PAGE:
Let’s say there’s a big selloff and ETF investors start selling lots of their shares. If there are no buyers for those shares, the balance between all the underlying stocks APs bought and the number of creation units that were made to equal those get out of balance. APs then have to sell the underlying stocks (or whatever underlies the ETFs being sold) so the shares of ETFs being sold by investors can be destroyed.
Thus creates a huge negative feedback loop.
As authorized participants sell underlying shares, they are driving down those share prices. As the value of the indexes that represent those underlying shares fall, due to the heavy selling of the underlying shares, the share prices of the ETFs fall causing panicked investors to sell them. That’s when we have our negative feedback loop that can crash stocks as selling begets selling which begets selling.
All of a sudden passive investing looks like a trap.
But it gets worse.
Authorized participants are market players themselves. If they see markets falling and know they have to sell shares of underlying stocks in ETFs that are falling, they can short both the ETF shares and underlying shares of whatever the ETFs are made of to make money from falling prices.
Let me break this down. The same market-makers, specialists, and financial institutions that make money buying shares to deliver to sponsors to get creation units can force down the price of those units by shorting them and underlying shares to knock down ETF prices, to get ETF holders to sell them, to knock down prices, to make a profit when prices fall. If there’s money to be made from shorting stocks, of course the pros will try and make money doing that.
What sponsors and regulators don’t want you to know is that authorized participants have absolutely no obligation to buy the ETFs being sold in the market.
That’s right. As panicked passive investors become active sellers, APs knocking down ETF prices don’t have to buy them. They’re not buyers of last resort. If they don’t step in and buy ETF shares, of course prices can keep going down.
It’s not something passive investors buying ETFs ever think about. But they should.
We caught a glimpse of it happening in the May 2010 flash crash, in the ugly opening of the markets on August 24, 2015, and when the same thing happened to high yield ETFs in December 2015.
Those were selloffs that got “corrected” because they were contained. But we all saw what can happen and how selling ETFs and the stocks and securities that underlie ETFs affect markets on the way down.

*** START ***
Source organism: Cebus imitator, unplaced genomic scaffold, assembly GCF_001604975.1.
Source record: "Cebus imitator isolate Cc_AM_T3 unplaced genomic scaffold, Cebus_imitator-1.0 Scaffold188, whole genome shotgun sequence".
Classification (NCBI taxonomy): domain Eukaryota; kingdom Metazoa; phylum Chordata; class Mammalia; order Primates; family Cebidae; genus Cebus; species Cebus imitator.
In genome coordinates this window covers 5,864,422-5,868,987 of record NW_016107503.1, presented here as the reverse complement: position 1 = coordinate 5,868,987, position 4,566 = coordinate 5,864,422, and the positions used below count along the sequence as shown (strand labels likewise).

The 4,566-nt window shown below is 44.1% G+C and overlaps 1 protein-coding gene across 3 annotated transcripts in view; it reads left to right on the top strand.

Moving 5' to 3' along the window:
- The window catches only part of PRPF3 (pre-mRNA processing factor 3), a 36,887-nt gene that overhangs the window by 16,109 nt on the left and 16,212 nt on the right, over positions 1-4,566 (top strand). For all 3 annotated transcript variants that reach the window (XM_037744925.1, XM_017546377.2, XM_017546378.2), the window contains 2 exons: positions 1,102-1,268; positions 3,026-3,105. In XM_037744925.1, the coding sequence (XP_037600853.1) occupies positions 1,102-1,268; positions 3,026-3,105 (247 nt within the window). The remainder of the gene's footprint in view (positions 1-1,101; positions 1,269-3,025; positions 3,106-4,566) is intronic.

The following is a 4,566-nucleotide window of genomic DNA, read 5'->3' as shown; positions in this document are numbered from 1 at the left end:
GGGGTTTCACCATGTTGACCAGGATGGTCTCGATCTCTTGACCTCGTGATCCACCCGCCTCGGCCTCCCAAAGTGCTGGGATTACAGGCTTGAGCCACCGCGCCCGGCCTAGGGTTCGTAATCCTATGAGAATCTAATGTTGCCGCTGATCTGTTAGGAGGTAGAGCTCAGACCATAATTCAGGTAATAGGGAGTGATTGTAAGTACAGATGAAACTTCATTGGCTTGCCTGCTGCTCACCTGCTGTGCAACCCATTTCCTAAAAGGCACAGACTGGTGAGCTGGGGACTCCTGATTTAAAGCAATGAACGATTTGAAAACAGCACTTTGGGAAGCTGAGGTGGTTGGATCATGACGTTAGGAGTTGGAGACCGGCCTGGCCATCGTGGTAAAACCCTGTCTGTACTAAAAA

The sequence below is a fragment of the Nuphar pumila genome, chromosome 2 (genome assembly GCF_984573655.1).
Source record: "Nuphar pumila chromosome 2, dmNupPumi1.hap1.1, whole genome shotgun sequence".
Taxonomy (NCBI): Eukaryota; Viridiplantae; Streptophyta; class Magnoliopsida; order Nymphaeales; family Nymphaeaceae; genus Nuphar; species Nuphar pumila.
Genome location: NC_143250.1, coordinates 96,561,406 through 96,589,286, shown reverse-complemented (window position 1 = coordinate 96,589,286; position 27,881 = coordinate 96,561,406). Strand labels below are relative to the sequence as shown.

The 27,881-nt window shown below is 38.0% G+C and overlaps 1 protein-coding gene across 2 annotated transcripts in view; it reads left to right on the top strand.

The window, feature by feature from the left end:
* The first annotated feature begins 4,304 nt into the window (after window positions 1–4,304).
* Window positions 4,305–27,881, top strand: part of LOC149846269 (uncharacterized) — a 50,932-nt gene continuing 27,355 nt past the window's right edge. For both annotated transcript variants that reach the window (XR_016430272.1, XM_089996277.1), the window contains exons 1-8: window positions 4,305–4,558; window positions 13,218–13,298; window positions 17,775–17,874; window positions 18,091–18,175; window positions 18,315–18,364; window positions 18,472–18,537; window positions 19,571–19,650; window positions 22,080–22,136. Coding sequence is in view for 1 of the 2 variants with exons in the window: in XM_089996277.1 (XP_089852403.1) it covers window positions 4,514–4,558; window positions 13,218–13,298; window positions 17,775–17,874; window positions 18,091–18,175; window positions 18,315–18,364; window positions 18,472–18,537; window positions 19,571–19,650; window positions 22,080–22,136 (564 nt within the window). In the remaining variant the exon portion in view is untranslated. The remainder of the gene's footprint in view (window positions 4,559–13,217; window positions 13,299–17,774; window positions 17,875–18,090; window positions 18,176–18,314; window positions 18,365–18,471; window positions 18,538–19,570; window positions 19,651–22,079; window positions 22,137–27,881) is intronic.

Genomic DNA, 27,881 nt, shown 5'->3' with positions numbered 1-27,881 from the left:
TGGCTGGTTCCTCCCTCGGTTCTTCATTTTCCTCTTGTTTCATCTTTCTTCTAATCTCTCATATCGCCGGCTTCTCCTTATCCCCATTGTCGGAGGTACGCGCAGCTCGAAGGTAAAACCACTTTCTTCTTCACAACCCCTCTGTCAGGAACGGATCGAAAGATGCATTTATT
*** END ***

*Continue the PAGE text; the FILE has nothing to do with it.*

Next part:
The biggest and most important ETFs are market benchmark indexed funds. That means they are market proxies, and that’s why passive investors park money in them.
Essentially, they are the market. And, if the market’s selling off, they will be falling in price while…
- The underlying stocks they hold will be going down in price.
- The ETFs themselves will be going down because investors will be selling them
- And professionals and the authorized participants who work them up and down will be shorting them and the stocks underlying them.
Now you’re starting to get it. All that selling will cascade upon itself creating a negative feedback loop that could potentially devastate stocks.
There’s a big, ugly selloff coming. Passive investors selling their ETFs could start it, or they could make any general selloff a full-fledged crash by dumping their ETFs on the way down.
It’s not a matter of time, it’s a matter of when.
How to Hold On to Your Profits and Get Out Unscathed
No one knows when the next big market selloff is coming.
If we did, we’d already be protecting ourselves by selling positions and shorting the market to make a ton of money on the fallout.
For the rapidly-growing passive investing crowd, the new crusaders and millions of former mutual fund investors who think there’s a new foolproof way to invest, the fact that markets go down may not be so worrisome. That’s because they think passive investing is some kind of miracle investing scheme that always makes money because fallen markets will rise again and, lately, seem to continue making new higher highs.
Mutual fund investors were lured into parking trillions of dollars in fund families based on essentially the same premise. They now know better.
When the next market selloff comes – and it’s coming – passive investors are going to get hit hard with the reality of markets.
The pain investors feel when they see their life savings dwindling before their eyes hasn’t changed.